Wednesday, October 5, 2011

#366: What's Left After Goodbye...

The trouble with people is that they go away. Nobody sticks around forever. Grandparents die. Parents let you grow up and move out of the house. Your summer romance goes back to school. Your shrink moves to Colorado for the skiing. I don't like saying goodbye. And this week, I have a couple of pretty big ones to say.

Today is the last meeting of my LIVESTRONG at the YMCA group. I signed up because they promised a free Y membership for three months, and a chance to work with some trainers and instructors who I figured could help me get ready for my half-marathon. I wound up falling in love with a bunch of women who I'll never forget.

The one who survived 4th stage lung cancer, and can lift MY weight on the leg press.

The one who came to the gym looking a little weary because she'd just had a radiation treatment.

The one who went out and bought a pair of those goofy Vibram toe shoes for a treat.

The one who didn't like to shimmy in Zumba because it made her breast hurt after chemo.

The one who cries when she talks about what it's like to train survivors.

The one who has beaten cancer three times, and is tough enough to whip it another three hundred.

I thought I was a pretty bad dude for outlasting cancer and running a 10K. I'm a wimp next to these champions. We'll stay in touch on Facebook, and they are putting an alumni class together that will meet once a week, but it isn't going to be the same. Today, we'll swim, and eat, and laugh and cry together. Then we're going to paint one of the walls in the lobby yellow and hang up the first of what will be many class pictures on the new "LIVESTRONG wall." Everyone who comes into the building will know that something remarkable happens there, and everyone who loves a survivor will know that there is an opportunity for them to be a part of that remarkable thing. Goodbyes are hard, but leaving that kind of a legacy softens the blow.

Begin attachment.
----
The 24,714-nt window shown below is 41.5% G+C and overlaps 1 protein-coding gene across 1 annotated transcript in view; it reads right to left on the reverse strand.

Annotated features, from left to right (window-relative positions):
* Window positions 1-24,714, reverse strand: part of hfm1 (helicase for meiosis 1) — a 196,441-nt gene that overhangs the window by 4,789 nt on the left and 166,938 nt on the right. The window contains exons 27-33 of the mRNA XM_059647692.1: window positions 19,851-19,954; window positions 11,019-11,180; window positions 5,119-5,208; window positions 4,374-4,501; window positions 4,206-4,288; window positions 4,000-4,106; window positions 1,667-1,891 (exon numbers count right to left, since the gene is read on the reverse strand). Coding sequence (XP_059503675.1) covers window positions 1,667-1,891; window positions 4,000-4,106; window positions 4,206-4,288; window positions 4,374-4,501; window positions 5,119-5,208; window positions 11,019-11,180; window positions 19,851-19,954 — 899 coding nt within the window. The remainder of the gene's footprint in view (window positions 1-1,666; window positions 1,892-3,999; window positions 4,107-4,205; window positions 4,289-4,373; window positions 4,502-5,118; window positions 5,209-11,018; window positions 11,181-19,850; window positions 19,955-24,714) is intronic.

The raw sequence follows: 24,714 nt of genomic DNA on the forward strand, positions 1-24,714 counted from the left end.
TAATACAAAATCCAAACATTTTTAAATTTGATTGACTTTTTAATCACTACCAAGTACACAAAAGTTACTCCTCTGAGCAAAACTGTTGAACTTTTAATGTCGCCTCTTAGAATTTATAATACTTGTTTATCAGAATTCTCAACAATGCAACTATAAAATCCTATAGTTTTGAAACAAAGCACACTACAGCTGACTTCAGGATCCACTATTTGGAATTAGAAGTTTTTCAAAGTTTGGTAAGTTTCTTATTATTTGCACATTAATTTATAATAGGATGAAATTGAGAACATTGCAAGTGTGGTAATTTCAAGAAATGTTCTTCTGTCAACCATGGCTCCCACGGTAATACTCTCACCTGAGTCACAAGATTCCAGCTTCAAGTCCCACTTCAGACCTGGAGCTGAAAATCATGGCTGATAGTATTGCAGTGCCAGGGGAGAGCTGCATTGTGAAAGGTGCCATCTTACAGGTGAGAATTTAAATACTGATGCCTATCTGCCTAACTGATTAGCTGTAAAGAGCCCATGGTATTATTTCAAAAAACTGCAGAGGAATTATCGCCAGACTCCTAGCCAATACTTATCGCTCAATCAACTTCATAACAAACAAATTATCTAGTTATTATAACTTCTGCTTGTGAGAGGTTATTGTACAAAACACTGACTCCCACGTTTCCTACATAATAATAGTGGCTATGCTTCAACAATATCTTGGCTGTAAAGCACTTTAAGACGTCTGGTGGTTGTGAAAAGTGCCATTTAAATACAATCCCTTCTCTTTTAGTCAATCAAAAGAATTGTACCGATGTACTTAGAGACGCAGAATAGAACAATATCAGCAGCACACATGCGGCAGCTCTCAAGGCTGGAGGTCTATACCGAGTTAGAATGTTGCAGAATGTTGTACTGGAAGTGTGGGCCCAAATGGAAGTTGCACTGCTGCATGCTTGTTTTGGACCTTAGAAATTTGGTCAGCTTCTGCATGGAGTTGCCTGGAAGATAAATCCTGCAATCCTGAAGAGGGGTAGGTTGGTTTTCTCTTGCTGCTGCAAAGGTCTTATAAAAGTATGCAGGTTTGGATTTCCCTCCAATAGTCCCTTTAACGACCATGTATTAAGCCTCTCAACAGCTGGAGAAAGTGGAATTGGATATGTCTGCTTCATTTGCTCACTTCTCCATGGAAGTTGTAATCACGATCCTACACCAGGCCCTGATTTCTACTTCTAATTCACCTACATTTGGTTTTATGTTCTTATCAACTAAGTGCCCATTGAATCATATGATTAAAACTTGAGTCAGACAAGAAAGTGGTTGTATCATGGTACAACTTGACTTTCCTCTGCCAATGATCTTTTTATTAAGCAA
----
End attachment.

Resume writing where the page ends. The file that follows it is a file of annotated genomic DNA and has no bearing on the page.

Then there's Dee. Dee is my cancer nurse. Every cancer patient should have one. Dee was mine. You deal with lots of nurses and doctors and techs and administrators when you're fighting cancer. But there's always one who can take you by the hand and lead you through the dark. That's Dee.

Dee was the first person to greet me in the exam room at the Oncologist's office.

Who laughed and reassured me that the green goo leaking out around my PEG tube was not my vital essence, but the spinach dal I had eaten at the Indian buffet the day before my first Chemo treatment.

Who explained how to treat thrush.

Who fought the insurance companies for me when dorks in suits tried to stand between me and the treatment that was to save my life.

Who gave me the daily injections when I had my saddle thrombosis, and nicknamed me her "My Little Pin Cushion."

Whose face was the first thing I saw when I opened my eyes after passing out in the lobby of the clinic one sunny afternoon.

Who brings people from the hospital to see me on stage.